US Army Corps of Engineers
Albuquerque District

Chief Promotes Newest Engineer General

Los Angeles District Public Affairs
Published Aug. 19, 2014
U.S. Army Corps of Engineers Commanding General and 53rd Chief of Engineers Lt. Gen. Thomas Bostick administers the Officer's Oath to South Pacific Division Commander Brig. Gen. Mark Toy at a frocking ceremony on Aug. 15 at the Eagle's Nest Clubhouse in Cypress, Calif.

U.S. Army Corps of Engineers Commanding General and 53rd Chief of Engineers Lt. Gen. Thomas Bostick administers the Officer's Oath to South Pacific Division Commander Brig. Gen. Mark Toy at a frocking ceremony on Aug. 15 at the Eagle's Nest Clubhouse in Cypress, Calif.

New Brig. Gen. Mark Toy, South Pacific Division commander, unfurls his general officer flag with family and friends at a frocking ceremony in Cypress, Calif., Aug. 15.

New Brig. Gen. Mark Toy, South Pacific Division commander, unfurls his general officer flag with family and friends at a frocking ceremony in Cypress, Calif., Aug. 15.

Retired Lt. Gen. Robert Flowers, 50th Chief of Engineers, presents Brig. Gen. Mark Toy, South Pacific Division commander, his general officer belt at a frocking ceremony in Cypress, Calif., Aug. 15.

Retired Lt. Gen. Robert Flowers, 50th Chief of Engineers, presents Brig. Gen. Mark Toy, South Pacific Division commander, his general officer belt at a frocking ceremony in Cypress, Calif., Aug. 15.

U.S. Army Corps of Engineers Commanding General and 53rd Chief of Engineers Lt. Gen. Thomas Bostick promoted South Pacific Division Commander Col. Mark Toy to the rank of brigadier general Aug. 15 in a ceremony at the Eagle's Nest Clubhouse, Cypress, California.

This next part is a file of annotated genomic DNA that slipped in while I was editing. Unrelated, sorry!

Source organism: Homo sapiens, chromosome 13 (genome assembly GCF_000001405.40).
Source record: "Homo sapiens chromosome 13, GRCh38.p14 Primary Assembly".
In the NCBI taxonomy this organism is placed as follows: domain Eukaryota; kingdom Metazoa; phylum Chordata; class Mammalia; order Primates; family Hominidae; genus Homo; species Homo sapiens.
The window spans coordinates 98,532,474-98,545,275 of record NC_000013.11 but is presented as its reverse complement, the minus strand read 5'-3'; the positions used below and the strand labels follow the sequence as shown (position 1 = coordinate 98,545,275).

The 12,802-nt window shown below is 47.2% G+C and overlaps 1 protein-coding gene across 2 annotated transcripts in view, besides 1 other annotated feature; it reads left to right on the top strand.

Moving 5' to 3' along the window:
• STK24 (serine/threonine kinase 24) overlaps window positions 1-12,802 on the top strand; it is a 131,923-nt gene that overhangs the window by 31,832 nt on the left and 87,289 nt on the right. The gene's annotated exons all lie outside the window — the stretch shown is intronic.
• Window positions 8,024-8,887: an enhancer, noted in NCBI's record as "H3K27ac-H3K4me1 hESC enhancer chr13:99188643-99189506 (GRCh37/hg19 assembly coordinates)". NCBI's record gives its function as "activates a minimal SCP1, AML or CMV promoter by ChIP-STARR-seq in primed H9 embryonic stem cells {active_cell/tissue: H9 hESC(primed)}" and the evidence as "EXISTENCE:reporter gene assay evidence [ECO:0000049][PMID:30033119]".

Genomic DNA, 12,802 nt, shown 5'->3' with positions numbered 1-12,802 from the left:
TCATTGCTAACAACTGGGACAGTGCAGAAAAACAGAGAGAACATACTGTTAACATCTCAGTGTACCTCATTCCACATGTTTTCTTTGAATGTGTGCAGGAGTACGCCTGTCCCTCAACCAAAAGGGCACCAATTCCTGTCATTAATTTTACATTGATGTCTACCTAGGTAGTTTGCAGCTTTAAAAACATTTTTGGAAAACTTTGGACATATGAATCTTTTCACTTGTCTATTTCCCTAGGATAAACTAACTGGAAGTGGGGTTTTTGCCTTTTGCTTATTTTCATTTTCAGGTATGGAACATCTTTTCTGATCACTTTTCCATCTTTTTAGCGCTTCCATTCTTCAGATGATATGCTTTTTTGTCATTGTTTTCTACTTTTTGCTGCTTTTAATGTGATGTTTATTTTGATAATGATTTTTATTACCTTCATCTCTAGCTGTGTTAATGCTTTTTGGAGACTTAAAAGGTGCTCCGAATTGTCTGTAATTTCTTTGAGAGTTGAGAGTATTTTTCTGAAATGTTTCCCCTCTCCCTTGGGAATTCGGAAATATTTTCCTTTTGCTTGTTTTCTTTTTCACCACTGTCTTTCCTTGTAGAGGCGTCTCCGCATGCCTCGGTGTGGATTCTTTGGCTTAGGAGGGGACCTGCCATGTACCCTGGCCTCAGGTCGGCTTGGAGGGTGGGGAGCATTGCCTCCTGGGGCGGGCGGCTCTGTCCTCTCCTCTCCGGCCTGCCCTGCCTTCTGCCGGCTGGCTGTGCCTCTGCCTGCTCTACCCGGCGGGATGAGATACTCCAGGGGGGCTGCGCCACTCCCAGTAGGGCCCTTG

Toy's wife and children joined Bostick in pinning the one-star insignia on his uniform amidst applause from family, friends and colleagues that included Rep. Grace Napolitano and retired Army Lt. Gen. Robert Flowers, the 50th Chief of Engineers.

"The Army recruits a Soldier, commissions an officer, but we retain a Family," said Bostick. "Each of you, and those you represent, are a big part of this special day."

According to About.com, fewer than one percent of career officers ever make general/flag officer. Bostick acknowledged the significance promotion to brigadier general represents to the Army.

"Out of 2,394 colonels considered for promotion to brigadier general, only 42 were selected. That's a selection rate of just 1.75 percent," said Bostick. "Out of the 97 engineer colonels considered for promotion, only two were selected; Mark Toy and one other serving on the East Coast."

Toy is a former Los Angeles District Commander who relinquished command of that district a year ago at the same location in an event attended by many also present for his promotion ceremony.

He said he discovered early in his career that his passion is to be with Soldiers, and later, Department of the Army Civilians.

"I truly believe I have lasted this long in the Army because I have enjoyed every assignment that has come my way," said Toy. "Whether it was tactical units, graduate school, or other broadening assignments, the Army has always given me incredible opportunities for personal and professional growth."

During the ceremony, Toy's mother presented him with a new beret with the one-star insignia. Flowers presented Toy a general officer's belt and sidearm. Toy's in-laws uncased and unfurled his general officer's flag.